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WHAT YOU NEED TO KNOW:
Thrombolysis is a procedure to dissolve a blood clot with medicine. A blood clot can block blood flow to areas of your body and become life-threatening. Thrombolysis can return blood flow and reduce harm to areas such as your brain, heart, or lungs.
HOW TO PREPARE:
Before your procedure:
- Write down the correct date, time, and location of your procedure.
- Ask your caregiver if you need to stop using aspirin or any other prescribed or over-the-counter medicine before your procedure or surgery.
- Bring your medicine bottles or a list of your medicines when you see your caregiver. Tell your caregiver if you are allergic to any medicine. Tell your caregiver if you use any herbs, food supplements, or over-the-counter medicine.
- You may need blood or other tests before your procedure. Talk to your healthcare provider about these or other tests you may need. Write down the date, time, and location for each test.
The day of your procedure:
- Ask your caregiver before taking any medicine on the day of your procedure. These medicines include insulin, diabetic pills, high blood pressure pills, or heart pills. Bring a list of all the medicines you take, or your pill bottles, with you to the hospital.
- You or a close family member will be asked to sign a legal document called a consent form. It gives caregivers permission to do the procedure or surgery. It also explains the problems that may happen, and your choices. Make sure all your questions are answered before you sign this form.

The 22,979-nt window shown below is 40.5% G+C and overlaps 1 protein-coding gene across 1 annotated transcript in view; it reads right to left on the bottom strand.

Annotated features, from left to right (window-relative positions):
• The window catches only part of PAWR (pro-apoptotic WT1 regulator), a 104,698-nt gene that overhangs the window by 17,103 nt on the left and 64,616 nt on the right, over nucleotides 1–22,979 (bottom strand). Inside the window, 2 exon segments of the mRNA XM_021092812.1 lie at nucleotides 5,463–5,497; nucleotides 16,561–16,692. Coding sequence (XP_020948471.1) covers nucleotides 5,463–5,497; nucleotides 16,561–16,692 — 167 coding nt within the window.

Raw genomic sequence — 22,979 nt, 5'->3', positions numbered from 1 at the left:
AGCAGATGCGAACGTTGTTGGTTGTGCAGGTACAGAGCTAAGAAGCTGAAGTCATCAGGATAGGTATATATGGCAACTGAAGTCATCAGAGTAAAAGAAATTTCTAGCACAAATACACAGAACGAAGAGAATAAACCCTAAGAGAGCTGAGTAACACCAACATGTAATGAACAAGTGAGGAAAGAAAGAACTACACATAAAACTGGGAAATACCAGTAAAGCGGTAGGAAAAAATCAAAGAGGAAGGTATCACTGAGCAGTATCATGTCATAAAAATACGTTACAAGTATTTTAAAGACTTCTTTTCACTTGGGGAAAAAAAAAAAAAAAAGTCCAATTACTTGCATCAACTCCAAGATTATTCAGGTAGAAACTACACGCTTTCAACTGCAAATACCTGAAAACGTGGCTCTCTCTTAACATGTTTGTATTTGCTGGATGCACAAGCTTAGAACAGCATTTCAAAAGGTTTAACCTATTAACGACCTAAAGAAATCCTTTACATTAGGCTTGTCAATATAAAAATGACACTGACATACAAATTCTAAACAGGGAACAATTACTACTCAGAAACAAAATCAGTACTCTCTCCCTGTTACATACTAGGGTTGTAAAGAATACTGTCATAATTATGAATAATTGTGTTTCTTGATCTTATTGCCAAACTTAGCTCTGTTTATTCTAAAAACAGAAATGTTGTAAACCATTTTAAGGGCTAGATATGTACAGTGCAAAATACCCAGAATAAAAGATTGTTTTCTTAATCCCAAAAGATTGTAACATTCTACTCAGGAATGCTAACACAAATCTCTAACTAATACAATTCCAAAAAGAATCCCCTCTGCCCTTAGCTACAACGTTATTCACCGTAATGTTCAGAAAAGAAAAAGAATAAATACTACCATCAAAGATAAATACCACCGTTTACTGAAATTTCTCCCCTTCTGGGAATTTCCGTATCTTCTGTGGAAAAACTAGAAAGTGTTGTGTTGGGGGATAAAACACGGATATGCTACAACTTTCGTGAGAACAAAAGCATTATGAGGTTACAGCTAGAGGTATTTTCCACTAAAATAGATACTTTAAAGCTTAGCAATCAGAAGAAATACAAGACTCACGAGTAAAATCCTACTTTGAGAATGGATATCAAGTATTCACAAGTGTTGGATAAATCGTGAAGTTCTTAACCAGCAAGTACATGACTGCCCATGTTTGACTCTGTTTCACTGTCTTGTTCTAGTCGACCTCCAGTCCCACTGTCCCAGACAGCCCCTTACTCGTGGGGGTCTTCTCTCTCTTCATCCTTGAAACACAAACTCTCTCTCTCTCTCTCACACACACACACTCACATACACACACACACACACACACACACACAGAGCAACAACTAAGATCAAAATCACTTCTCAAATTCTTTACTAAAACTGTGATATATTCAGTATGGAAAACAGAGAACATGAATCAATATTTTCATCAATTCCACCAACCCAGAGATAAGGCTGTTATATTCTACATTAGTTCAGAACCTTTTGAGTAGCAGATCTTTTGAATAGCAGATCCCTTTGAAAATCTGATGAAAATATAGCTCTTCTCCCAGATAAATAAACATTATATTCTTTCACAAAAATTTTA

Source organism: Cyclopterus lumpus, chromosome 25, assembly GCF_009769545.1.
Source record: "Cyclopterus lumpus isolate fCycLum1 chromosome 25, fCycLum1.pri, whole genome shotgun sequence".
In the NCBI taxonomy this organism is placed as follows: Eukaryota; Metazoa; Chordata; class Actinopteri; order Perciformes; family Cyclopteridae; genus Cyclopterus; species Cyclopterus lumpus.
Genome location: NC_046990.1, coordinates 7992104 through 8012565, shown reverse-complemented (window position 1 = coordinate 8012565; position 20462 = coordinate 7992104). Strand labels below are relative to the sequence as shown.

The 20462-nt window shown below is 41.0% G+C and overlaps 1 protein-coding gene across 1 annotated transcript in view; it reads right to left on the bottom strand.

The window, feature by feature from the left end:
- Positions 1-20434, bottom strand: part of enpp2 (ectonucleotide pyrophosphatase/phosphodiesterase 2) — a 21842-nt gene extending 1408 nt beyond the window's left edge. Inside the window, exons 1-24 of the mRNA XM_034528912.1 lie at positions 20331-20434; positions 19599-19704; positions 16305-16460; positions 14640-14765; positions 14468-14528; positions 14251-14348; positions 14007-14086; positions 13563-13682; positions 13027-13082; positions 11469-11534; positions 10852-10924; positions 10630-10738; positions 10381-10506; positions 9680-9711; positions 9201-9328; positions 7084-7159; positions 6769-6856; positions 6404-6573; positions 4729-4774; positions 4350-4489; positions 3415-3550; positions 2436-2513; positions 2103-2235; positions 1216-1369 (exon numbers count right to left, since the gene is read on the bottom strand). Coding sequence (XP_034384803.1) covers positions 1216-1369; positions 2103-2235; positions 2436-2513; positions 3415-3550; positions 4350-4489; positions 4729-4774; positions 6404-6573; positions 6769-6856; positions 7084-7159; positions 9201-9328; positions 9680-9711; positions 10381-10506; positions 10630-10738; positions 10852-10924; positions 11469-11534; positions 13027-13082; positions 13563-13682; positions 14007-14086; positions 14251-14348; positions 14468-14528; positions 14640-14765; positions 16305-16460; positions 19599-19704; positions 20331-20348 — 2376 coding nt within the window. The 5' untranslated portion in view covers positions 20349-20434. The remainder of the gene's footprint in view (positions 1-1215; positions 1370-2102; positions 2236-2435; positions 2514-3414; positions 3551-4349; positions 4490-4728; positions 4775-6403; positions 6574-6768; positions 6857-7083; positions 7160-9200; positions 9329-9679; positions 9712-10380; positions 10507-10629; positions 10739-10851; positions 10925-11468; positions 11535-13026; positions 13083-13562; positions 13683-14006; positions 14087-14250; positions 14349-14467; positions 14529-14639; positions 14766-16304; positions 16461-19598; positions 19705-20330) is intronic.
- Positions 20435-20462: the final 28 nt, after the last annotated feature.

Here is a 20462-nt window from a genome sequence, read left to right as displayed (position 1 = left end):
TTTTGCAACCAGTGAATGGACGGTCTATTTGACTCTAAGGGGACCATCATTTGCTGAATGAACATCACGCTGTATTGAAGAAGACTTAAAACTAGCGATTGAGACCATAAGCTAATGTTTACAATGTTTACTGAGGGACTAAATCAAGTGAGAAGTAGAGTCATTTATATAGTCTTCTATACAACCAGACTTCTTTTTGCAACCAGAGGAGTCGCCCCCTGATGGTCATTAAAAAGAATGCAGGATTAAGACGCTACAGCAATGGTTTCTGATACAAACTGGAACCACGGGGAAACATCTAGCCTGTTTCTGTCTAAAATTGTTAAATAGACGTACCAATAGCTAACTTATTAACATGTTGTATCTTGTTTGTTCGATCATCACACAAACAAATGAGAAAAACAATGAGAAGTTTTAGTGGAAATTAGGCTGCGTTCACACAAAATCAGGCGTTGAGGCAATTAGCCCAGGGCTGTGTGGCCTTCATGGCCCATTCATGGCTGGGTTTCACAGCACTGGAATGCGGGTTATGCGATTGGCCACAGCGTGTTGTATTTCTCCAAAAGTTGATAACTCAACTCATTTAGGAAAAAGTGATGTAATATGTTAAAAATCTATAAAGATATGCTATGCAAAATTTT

- Caregivers may insert an intravenous tube (IV) into your vein. A vein in the arm is usually chosen. Through the IV tube, you may be given liquids and medicine.
WHAT WILL HAPPEN:
What will happen:
- Your healthcare provider will inject thrombolytic medicine into your IV. It is most commonly given into a vein, but it may be given into an artery. If the medicine is given into an artery, a catheter is guided by x-ray so it is near the blood clot.
- Your heart rate and blood pressure will be monitored. Healthcare providers may also frequently check your neurological (neuro) status. Your neuro status is checked to see how well your brain is working. Healthcare providers may check your eyes, your memory, and your hand grasp.
After your procedure:
You will be monitored closely for any problems. Do not get out of bed until your healthcare provider says it is okay. You will then be able to go home or be taken to your hospital room. The catheter may be left in place if the medicine needs to continue to break up the clot. You will need to stay in the hospital if the catheter is left in place. Your healthcare provider will need to do the thrombolysis again to remove the rest of the clot.
Seek Care Immediately if
- Your skin turns purple on an area of your legs, hips, or arms.
- Your arm or leg feels warm, tender, and painful. It may look swollen and red.
- You have any of the following signs of a heart attack:
- Squeezing, pressure, or pain in your chest that lasts longer than 5 minutes or returns
- Discomfort or pain in your back, neck, jaw, stomach, or arm
- Trouble breathing
- Nausea or vomiting
- Lightheadedness or a sudden cold sweat, especially with chest pain or trouble breathing
- You have any of the following signs of a stroke:
- Numbness or drooping on one side of your face
- Weakness in an arm or leg
- Confusion or difficulty speaking
- Dizziness, a severe headache, or vision loss
Thrombolysis increases your risk for bleeding. You may have increased nosebleeds or bleeding in your gums. You may also have bleeding in your stomach or brain. Bleeding can become severe and life-threatening.
Care AgreementYou have the right to help plan your care. Learn about your health condition and how it may be treated. Discuss treatment options with your caregivers to decide what care you want to receive. You always have the right to refuse treatment.
Always consult your healthcare provider to ensure the information displayed on this page applies to your personal circumstances.